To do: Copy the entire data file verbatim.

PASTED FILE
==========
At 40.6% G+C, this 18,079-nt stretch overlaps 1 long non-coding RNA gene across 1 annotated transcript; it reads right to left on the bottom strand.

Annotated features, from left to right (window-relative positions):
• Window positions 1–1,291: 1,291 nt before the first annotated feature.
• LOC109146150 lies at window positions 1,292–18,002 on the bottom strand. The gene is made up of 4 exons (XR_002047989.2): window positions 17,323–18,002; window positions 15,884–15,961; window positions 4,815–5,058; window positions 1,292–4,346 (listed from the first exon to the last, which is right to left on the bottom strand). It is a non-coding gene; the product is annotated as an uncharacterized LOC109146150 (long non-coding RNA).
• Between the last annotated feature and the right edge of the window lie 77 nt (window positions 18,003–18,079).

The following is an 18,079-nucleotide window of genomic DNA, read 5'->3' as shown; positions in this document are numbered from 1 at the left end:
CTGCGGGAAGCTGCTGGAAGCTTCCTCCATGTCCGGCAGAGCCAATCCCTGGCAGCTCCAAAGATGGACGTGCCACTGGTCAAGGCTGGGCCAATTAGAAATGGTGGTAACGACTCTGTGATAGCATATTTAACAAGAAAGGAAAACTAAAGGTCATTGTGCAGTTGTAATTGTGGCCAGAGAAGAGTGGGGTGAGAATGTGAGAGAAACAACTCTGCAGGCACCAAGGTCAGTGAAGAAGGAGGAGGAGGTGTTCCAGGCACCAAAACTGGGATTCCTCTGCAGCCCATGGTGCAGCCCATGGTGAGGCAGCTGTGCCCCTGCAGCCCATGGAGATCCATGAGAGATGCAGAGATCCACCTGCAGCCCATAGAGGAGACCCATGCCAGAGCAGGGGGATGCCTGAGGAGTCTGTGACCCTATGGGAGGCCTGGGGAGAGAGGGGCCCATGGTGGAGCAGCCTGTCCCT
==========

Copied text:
At 40.6% G+C, this 18,079-nt stretch overlaps 1 long non-coding RNA gene across 1 annotated transcript; it reads right to left on the bottom strand.

Annotated features, from left to right (window-relative positions):
• Window positions 1–1,291: 1,291 nt before the first annotated feature.
• LOC109146150 lies at window positions 1,292–18,002 on the bottom strand. The gene is made up of 4 exons (XR_002047989.2): window positions 17,323–18,002; window positions 15,884–15,961; window positions 4,815–5,058; window positions 1,292–4,346 (listed from the first exon to the last, which is right to left on the bottom strand). It is a non-coding gene; the product is annotated as an uncharacterized LOC109146150 (long non-coding RNA).
• Between the last annotated feature and the right edge of the window lie 77 nt (window positions 18,003–18,079).

The following is an 18,079-nucleotide window of genomic DNA, read 5'->3' as shown; positions in this document are numbered from 1 at the left end:
CTGCGGGAAGCTGCTGGAAGCTTCCTCCATGTCCGGCAGAGCCAATCCCTGGCAGCTCCAAAGATGGACGTGCCACTGGTCAAGGCTGGGCCAATTAGAAATGGTGGTAACGACTCTGTGATAGCATATTTAACAAGAAAGGAAAACTAAAGGTCATTGTGCAGTTGTAATTGTGGCCAGAGAAGAGTGGGGTGAGAATGTGAGAGAAACAACTCTGCAGGCACCAAGGTCAGTGAAGAAGGAGGAGGAGGTGTTCCAGGCACCAAAACTGGGATTCCTCTGCAGCCCATGGTGCAGCCCATGGTGAGGCAGCTGTGCCCCTGCAGCCCATGGAGATCCATGAGAGATGCAGAGATCCACCTGCAGCCCATAGAGGAGACCCATGCCAGAGCAGGGGGATGCCTGAGGAGTCTGTGACCCTATGGGAGGCCTGGGGAGAGAGGGGCCCATGGTGGAGCAGCCTGTCCCT